Three Things to See in Andalusia on a Culinary Tour of Spain
What things are there to see in Andalusia? Lots of things! Andalusia is one of our favorite parts of Spain – and why not? It’s got amazing cultural sites, great, sunny weather, and fabulous gastronomy. There are so many reasons to visit this fabulous southern region, but we’re focussing on just three.
Favorite Sites on a Tour of Spain with TIK
The Alhambra Palace
Granada’s crown jewel, and one of Europe’s most important sites, the Alhambra is a breathtaking site for any visitor to Spain. To give a very brief history, the Moors, who had conquered parts of the Iberian peninsula in the early 8th Century, had been largely kicked out of what is now Spain by the early 13th century as part of the Reconquista. The Kingdom of Granada was the exception, and it remained under Moorish rule for centuries more, until 1492. One cultural patrimony resulting from this is the large fortress complex called “Al-Hambra,” the “Red One.” Although its origins were ancient, it was mostly built in the 13th and 14th centuries, and then converted into a Christian palace after the fall of the Moors in 1492. In fact, it was from within its walls that Ferdinand and Isabella gave their royal permission to Columbus to set sail for the New World. The large complex was subject to neglect, vandalism, and even poorly thought our renovations over the centuries, but none of that detracts from the splendor of it as one of Spain’s most important sites.
The Mezquita de Córdoba
Córdoba’s Mosque-Cathedral is another great relic of Moorish rule in Spain, even though today it is a Catholic cathedral. The construction of the great Mosque began in the 8th Century on what is believed to have been the site of an early Christian church, and was completed by the late 10th Century. The vast structure includes an arcaded hall full of columns topped by the building’s emblematic alternating red and while voussoirs. Also notable is the ornate mihrab, intricately decorated with depictions of plants and geometric shapes. The Mosque was turned to Christian rule during the Reconquista when Ferdinand III of Castille conquered Córdoba in 1236. After that point the building was subject to some modifications and additions: various chapels were added, the minaret was converted to a bell tower, but the most startling change was the addition of a large Renaissance-style nave in the middle of the structure. The result is a blueprint of Spain’s complex history through its centuries of Moorish and Christian rule.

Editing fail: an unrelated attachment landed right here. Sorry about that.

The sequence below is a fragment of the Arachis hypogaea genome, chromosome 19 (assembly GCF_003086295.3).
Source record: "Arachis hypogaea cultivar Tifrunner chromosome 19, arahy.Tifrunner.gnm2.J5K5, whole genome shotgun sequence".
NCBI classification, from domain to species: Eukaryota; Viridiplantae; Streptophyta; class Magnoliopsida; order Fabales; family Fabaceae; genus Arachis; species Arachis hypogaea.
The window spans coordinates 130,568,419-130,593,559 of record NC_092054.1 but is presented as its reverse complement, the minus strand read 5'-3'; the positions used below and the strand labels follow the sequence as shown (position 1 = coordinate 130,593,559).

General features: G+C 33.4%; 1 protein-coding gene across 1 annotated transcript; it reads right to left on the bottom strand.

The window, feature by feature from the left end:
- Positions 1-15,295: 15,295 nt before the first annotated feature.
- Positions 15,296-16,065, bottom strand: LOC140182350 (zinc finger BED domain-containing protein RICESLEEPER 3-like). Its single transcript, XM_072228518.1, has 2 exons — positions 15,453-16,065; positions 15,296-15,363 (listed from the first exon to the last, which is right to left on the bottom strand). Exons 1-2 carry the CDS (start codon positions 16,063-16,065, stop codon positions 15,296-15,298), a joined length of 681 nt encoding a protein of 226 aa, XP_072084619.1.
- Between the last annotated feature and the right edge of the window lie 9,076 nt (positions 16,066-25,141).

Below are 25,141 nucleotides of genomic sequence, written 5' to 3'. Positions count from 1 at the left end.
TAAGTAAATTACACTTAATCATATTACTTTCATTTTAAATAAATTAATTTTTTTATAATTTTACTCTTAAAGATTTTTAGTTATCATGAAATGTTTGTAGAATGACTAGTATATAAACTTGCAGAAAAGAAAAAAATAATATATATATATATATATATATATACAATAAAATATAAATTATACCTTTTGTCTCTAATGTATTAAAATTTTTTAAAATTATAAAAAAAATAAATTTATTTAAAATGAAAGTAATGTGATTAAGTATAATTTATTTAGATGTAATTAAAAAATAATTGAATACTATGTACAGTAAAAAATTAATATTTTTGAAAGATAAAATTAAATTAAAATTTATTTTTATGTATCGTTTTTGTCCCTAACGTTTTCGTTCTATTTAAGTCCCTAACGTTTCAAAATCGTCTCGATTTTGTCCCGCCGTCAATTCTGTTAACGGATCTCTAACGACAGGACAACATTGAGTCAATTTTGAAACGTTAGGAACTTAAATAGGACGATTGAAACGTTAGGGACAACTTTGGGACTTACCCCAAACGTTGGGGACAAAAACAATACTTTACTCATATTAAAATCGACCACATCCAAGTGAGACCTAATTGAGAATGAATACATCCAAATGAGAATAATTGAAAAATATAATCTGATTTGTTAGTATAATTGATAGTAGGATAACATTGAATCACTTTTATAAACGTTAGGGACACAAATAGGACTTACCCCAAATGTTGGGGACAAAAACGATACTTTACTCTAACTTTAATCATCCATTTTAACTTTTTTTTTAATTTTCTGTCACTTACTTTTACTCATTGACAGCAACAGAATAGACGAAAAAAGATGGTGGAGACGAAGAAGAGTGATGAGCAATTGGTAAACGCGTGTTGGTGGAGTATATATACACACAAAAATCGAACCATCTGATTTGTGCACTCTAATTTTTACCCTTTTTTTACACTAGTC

Sevilla’s Cathedral, Alcázar, and Archivio
These three buildings form a complex in the heart of Sevilla that perfectly capture Spain’s golden age. Sevilla was returned to Christian rule in 1248, but Moorish influences remained in the centuries to follow in the construction and maintenance of these most important buildings. The immense Cathedral, started in 1403, was built on the site of a mosque, and its bell tower, called the Giralda, was a former minaret and a masterpiece of Moorish architecture. One of the World’s largest Gothic structures, the Cathedral also holds the tomb of Christopher Columbus. The Alcázar, originally built in the 10th Century as a Moorish palace, has from its inception been and continues to be a resident of heads of state. The complex, which consists of palatial buildings and gardens, boasts both Mudéjar and Renaissance styles. And finally, the third building, the Archivio de Indias, is a masterpiece of Spanish Renaissance architecture and contains the largest collection of archives concerning the Spanish Empire and the discovery of the New World.
Of course, these are only a few of the wonderful sites to see in Andalusia! Contact us for dates and availability and you too can explore this gorgeous land.
By Peg Kern
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